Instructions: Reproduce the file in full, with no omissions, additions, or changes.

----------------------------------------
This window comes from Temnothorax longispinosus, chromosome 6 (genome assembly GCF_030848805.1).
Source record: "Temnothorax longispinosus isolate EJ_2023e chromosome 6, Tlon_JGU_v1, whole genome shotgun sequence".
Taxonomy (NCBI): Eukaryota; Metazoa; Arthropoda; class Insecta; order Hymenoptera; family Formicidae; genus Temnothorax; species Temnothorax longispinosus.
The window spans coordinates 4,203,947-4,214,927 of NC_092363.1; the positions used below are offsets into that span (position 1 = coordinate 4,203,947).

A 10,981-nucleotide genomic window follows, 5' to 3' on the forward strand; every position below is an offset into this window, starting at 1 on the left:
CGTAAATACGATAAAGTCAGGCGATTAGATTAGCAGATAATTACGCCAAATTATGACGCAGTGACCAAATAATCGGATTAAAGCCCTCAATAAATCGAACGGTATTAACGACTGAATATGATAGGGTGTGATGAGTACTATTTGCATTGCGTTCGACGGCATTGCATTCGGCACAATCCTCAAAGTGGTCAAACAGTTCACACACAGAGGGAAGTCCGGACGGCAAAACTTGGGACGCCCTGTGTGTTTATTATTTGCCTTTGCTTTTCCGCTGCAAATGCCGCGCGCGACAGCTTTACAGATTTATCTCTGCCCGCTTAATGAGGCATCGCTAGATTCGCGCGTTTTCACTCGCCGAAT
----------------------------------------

This window comes from Temnothorax longispinosus, chromosome 6 (genome assembly GCF_030848805.1).
Source record: "Temnothorax longispinosus isolate EJ_2023e chromosome 6, Tlon_JGU_v1, whole genome shotgun sequence".
Taxonomy (NCBI): Eukaryota; Metazoa; Arthropoda; class Insecta; order Hymenoptera; family Formicidae; genus Temnothorax; species Temnothorax longispinosus.
The window spans coordinates 4,203,947-4,214,927 of NC_092363.1; the positions used below are offsets into that span (position 1 = coordinate 4,203,947).

A 10,981-nucleotide genomic window follows, 5' to 3' on the forward strand; every position below is an offset into this window, starting at 1 on the left:
CGTAAATACGATAAAGTCAGGCGATTAGATTAGCAGATAATTACGCCAAATTATGACGCAGTGACCAAATAATCGGATTAAAGCCCTCAATAAATCGAACGGTATTAACGACTGAATATGATAGGGTGTGATGAGTACTATTTGCATTGCGTTCGACGGCATTGCATTCGGCACAATCCTCAAAGTGGTCAAACAGTTCACACACAGAGGGAAGTCCGGACGGCAAAACTTGGGACGCCCTGTGTGTTTATTATTTGCCTTTGCTTTTCCGCTGCAAATGCCGCGCGCGACAGCTTTACAGATTTATCTCTGCCCGCTTAATGAGGCATCGCTAGATTCGCGCGTTTTCACTCGCCGAAT